Our Education Correspondent Bryony Mackenzie has the details.
They were kids from the Kent coast, and they are now teachers back in
their classrooms. Hannah is a Margate girl. It's a dance move, the
dab, where you do that. As well as knowing how to do the dab, she is
also a high-flying graduate, so why come back here to teach? It's an
area that I recognise from before, so why would I go anywhere else? I
come from Thanet, so if I can do it, you can do it. I need to remind them
of that, that they are capable of more than they perhaps realise.
Jason is from Sheppey. He now works alongside some of his former
teachers at his old school. I just wanted to give back, in a way. I
have been away at university for four years and it's been a while,
but coming back, like home and it still feels like I need to give back
a lot to the area for what it's given to me. So there are a lot of
pupils who maybe haven't had the same experience of school that I
had, I could show them that there's no reason for them not to achieve,
just because they are from the Isle of Sheppey. Both have gone through
teach first, a unique programme that gets top graduate teaching in
disadvantaged areas. 60% of their teachers stay in the profession.
Teach first, attracting these very very committed and determined and in
many ways very tough young graduates, that's definitely one
road. Especially as we are targeting in the very areas where recruitment
is hard. But that's where we work, and that's where we will aim our
resources. Today's new set of results showed disadvantaged pupils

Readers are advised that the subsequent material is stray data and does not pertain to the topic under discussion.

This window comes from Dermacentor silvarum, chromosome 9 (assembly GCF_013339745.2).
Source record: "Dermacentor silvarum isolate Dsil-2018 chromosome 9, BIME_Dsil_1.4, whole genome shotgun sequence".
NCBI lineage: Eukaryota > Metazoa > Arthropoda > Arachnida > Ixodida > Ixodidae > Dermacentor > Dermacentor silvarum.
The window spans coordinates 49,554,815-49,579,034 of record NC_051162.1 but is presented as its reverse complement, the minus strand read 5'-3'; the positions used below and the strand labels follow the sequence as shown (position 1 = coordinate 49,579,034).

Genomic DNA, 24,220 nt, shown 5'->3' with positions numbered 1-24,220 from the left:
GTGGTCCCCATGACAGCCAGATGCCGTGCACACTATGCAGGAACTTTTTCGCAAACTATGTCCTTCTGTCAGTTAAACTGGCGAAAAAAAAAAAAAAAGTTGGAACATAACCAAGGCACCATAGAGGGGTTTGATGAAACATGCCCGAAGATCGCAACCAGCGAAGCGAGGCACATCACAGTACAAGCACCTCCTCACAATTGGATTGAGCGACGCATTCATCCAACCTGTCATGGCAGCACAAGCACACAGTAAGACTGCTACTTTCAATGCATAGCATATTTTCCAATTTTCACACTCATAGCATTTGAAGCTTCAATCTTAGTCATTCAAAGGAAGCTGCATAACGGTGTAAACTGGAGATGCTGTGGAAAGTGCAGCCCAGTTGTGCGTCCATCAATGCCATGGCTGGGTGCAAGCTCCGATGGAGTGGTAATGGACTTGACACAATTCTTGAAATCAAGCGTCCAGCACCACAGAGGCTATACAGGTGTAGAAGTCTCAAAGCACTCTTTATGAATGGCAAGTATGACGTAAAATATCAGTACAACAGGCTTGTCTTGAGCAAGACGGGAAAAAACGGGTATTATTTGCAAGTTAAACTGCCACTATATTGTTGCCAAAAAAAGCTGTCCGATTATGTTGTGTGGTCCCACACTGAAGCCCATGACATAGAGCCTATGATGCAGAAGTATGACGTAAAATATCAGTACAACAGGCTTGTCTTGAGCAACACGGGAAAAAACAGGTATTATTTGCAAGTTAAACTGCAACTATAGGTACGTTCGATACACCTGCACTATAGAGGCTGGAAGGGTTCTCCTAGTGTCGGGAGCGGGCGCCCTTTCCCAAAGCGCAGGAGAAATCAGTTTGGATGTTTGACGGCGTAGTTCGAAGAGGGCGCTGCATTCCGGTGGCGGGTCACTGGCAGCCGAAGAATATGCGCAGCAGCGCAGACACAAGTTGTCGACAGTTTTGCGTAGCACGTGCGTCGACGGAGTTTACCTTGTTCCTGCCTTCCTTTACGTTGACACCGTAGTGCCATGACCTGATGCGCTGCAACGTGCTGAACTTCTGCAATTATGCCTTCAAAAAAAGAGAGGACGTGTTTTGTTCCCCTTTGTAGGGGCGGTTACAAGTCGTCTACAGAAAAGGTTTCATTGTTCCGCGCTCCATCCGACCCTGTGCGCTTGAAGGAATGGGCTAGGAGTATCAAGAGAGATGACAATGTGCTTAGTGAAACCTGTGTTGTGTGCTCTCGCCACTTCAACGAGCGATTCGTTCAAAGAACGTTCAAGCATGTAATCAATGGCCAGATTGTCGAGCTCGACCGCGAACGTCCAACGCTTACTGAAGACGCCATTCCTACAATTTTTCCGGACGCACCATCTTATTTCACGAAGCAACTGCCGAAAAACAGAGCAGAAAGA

still make less progress than their peers. Put leading by example be the
solution? -- could leading by example be the solution?
Eastbourne's Johanna Konta has set up a third round clash
at the Australian Open with the former world number
Konta - who's the current world number nine - eased
through her second round match against Naomi Osaka
She'll take on Wozniacki on Saturday, as Ian Palmer reports.
COMMENTATOR: The performance is pretty hunky dory, too.
The 25-year-old from Eastbourne is fast becoming
The named Johanna Konta is on the lips of every tennis fan
in Australia as a true contender for this grand slam tournament,
Playing Naomi Osaka from Japan, Konta never looked in trouble.
In control for most of the match, Britain's number one
eased into the third round and into the last 32.
Tougher tests will come, but for now, Konta's pleased
But I'm looking forward to the challenge, I'm
I'm looking forward to being out on court competing and ultimately
and just trying to make my stay here in Melbourne
Konta's next opponent is Caroline Wozniacki,
a former number one with plenty of court experience.
But, like Konta, Wozniacki has never won a grand slam.
The Dane, who lives in Monaco, says she's confident
But I'm ready, I'm playing well, and I'm excited for the challenge.
She's obviously won last week in Sydney.
She had a good last year, but I'm here to fight and do my best
Konta will have to find another gear to reach the fourth round.
But no one in Melbourne wants to see the Eastbourne player leave
It's known locally as "Brighton Cathedral",
and the tower of St Peter's Church is a much-loved city landmark
But now the first phase of a huge ?1.7 million restoration
project has been completed, which has seen the top section
of the tower repaired, and the roof replaced.
And now the church authorities are preparing for the next phase
of the project - cleaning and repairing the tower's stonework.
Robin Gibson is live at St Peter's Church.
You're on top of the tower tonight, how's it looking from up there?
It's a pretty amazing view, as you can imagine. Looking out here, you
can see city life going on beneath us. We are about 130 feet in EF.
Looking back here, this is what's important today. The pinnacles you